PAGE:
Researching the First Years of a Turtle's Life
One of the least understood stages in the life of a sea turtle is the pelagic phase, in which sea turtle hatchlings swim into the open part of the ocean and spend the first years of their life growing and developing. Called the "lost years," this period actually lasts close to a decade in some species.
In a paper published in 2001, FWRI research scientist Blair Witherington wrote about his work observing and capturing neonate loggerheads in their habitat. During 18 trips off the coast of Cape Canaveral, Florida, Witherington followed the western edge of the Gulf Stream. The following is taken directly from his report:
After the initial physical oceanographic measurements were made, timed searches for turtles were conducted by observers on the bow of the research vessel (elevation was approximately 3 m above the surface) as it moved at idle speed (approximately 2.5 knots) through the center of each downwelling line. When a turtle was observed, the observer noted the time of the observation, and the geographic position, species, and behavior of the turtle. Observed turtles fell into four categories:
- Turtles observed but not captured (n = 49). Data from these turtles were used in addition to data from captured turtles to calculate catch-per-unit-effort and species frequency.
- Turtles captured by dip net and released (n = 175). In addition to gathering time, position, and species data, researchers weighed these turtles with a spring scale, measured them for straight-line carapace length (SCL, nuchal to pygal tip), and examined their mouths for the presence of tar.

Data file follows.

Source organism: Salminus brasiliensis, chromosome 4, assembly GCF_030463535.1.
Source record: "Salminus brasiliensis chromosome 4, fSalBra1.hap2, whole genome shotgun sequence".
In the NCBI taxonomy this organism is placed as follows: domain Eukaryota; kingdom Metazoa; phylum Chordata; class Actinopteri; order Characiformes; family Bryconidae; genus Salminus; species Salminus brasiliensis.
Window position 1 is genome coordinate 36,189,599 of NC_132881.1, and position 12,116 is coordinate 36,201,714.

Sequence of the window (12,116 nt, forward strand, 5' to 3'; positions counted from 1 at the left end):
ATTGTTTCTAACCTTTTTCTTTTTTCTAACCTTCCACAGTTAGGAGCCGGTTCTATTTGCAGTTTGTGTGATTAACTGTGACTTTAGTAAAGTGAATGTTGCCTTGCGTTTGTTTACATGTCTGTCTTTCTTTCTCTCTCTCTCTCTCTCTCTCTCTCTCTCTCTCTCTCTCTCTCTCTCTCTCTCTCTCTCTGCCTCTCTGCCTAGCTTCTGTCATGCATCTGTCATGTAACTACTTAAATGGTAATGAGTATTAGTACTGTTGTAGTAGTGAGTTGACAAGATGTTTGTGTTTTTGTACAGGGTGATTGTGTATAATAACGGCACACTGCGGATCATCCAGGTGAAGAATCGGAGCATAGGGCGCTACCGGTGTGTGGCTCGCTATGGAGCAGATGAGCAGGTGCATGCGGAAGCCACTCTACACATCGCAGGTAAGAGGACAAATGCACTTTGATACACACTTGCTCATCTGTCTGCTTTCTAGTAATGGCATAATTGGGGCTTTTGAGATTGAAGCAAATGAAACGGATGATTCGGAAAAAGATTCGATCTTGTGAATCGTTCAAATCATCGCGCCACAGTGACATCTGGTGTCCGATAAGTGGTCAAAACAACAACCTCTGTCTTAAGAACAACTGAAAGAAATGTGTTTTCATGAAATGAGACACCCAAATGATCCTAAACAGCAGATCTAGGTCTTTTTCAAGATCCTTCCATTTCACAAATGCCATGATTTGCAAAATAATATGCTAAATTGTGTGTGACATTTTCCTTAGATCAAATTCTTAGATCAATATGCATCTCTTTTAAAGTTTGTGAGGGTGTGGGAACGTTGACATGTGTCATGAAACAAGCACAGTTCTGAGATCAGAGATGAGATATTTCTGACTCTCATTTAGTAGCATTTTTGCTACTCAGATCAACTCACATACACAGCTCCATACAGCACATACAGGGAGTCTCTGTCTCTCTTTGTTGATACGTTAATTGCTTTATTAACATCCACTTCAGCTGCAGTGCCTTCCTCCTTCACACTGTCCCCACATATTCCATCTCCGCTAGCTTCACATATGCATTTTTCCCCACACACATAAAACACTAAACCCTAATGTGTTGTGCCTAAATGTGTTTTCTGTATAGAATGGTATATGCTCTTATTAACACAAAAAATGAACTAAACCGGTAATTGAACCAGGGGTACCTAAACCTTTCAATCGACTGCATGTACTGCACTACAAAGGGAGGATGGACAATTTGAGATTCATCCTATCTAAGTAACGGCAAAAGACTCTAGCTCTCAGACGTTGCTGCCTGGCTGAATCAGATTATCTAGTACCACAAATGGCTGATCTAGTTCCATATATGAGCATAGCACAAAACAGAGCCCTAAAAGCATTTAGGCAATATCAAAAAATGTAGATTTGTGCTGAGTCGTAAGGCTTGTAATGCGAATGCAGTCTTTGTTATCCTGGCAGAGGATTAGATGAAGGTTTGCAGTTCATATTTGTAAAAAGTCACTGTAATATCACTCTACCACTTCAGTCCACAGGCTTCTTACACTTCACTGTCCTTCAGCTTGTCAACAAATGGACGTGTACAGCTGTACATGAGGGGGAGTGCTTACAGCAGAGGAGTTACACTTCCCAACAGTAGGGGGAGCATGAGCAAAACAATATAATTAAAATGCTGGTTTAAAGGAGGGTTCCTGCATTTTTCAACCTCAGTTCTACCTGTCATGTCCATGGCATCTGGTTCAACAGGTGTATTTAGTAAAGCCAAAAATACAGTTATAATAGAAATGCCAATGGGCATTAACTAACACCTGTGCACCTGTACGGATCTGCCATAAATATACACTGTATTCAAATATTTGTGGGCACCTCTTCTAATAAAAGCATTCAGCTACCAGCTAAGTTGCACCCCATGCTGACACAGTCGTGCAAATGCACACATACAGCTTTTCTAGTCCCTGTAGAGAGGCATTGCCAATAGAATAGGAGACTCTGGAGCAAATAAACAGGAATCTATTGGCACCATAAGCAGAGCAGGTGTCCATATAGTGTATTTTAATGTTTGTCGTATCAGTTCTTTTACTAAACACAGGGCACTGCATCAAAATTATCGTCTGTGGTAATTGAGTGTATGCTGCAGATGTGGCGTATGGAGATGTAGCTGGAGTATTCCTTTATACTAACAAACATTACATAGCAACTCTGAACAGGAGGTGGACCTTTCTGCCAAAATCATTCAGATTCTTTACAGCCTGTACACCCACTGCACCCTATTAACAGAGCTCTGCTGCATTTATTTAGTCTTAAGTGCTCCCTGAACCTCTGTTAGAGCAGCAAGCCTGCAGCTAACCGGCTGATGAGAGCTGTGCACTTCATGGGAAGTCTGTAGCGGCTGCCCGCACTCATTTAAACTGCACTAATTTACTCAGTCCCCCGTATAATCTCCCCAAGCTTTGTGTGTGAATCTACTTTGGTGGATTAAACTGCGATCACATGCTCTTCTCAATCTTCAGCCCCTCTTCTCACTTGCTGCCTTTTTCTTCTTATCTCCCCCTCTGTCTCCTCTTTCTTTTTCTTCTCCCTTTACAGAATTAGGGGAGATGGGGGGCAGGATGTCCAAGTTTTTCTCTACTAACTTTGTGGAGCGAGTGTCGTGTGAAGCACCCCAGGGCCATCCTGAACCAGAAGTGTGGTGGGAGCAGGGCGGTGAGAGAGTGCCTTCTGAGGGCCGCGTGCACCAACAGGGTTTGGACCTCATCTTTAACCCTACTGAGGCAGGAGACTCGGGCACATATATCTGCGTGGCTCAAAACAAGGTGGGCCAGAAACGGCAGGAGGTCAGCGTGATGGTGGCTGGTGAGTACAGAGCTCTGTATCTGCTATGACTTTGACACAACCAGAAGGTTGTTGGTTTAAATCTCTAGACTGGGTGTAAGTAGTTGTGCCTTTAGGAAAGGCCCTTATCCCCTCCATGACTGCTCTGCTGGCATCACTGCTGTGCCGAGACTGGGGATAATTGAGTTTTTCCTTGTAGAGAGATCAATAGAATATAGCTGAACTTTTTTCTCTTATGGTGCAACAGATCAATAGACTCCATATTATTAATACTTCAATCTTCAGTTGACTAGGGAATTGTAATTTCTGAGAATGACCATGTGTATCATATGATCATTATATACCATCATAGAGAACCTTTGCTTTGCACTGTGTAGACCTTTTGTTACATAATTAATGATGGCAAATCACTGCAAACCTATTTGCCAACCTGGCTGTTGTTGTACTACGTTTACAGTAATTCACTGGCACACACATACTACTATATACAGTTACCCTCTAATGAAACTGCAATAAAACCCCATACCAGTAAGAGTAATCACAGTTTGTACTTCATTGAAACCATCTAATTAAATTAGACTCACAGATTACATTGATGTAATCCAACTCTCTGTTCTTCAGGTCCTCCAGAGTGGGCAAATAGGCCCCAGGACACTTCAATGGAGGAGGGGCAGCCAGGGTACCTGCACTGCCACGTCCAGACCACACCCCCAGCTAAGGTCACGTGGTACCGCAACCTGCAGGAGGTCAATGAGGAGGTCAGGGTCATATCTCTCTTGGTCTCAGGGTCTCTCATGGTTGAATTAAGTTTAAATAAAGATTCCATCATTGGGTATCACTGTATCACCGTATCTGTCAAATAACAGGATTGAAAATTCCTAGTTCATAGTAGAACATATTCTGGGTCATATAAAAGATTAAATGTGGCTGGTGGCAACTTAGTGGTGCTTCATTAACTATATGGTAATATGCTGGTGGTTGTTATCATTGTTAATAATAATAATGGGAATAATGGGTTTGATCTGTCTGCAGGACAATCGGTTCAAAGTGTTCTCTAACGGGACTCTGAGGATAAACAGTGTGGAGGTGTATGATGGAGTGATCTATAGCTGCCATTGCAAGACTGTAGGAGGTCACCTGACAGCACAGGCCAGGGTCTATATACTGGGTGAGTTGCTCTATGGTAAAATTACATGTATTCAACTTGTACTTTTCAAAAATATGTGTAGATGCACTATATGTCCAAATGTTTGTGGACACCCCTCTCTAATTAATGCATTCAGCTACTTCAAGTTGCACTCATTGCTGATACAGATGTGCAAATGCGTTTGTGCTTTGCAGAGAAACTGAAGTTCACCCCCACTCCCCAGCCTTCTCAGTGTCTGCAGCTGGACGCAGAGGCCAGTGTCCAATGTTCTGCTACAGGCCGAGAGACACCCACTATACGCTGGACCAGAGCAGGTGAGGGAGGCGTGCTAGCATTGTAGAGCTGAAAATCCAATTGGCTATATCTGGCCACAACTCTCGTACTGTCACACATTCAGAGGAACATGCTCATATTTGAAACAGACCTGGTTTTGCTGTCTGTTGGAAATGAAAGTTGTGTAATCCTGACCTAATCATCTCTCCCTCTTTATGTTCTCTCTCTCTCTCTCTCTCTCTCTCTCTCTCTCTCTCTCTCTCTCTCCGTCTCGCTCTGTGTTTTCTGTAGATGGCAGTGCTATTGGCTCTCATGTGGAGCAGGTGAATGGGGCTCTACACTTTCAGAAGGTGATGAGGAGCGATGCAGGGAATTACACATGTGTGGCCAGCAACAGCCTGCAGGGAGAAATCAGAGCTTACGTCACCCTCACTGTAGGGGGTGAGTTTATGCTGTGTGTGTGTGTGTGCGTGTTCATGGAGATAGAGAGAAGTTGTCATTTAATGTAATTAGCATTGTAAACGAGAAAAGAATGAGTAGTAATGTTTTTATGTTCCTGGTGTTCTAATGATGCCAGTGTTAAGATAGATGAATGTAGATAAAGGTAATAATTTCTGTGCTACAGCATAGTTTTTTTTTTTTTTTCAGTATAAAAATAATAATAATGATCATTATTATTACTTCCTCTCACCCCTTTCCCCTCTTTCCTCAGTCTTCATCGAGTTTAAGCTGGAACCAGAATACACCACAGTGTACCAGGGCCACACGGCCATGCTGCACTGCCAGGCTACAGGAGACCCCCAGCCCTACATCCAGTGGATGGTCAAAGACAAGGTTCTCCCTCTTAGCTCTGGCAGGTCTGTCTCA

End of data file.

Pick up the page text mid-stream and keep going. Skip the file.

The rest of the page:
- Turtles captured with a habitat sampler, lavaged, and released (n = 66). This capture technique was used to collect turtles along with nearby floating material. These turtles were weighed, measured, and examined as in (2) and were given gastric-esophageal lavages to sample recently ingested items.
- Turtles found dead and collected (n = 3). These turtles were weighed, measured, and examined as in (2) and were necropsied so that gut contents could be examined.
All captured turtles were marked with a red grease pencil to identify the turtle should it be recaptured (none were recaptured). Turtles were released into habitat similar to their capture site within 2 hours of their capture.
Sargassum fragments and seagrasses were the most common among the ingested plants, with small, slow-moving animals also in their diets. Post-hatchling loggerheads were found to be low-energy, float-and-wait foragers, living both within and outside downwelling lines. In his paper, Witherington also discusses the amount of tar and plastics found in the turtle's stomachs when the lavages were performed. (See "Tar and Trash Invading Sea Turtle Habitats")
From "Ecology of neonate loggerhead turtles inhabiting lines of downwelling near a Gulf Stream front." B.E. Witherington. Springer-Verlag, 2001.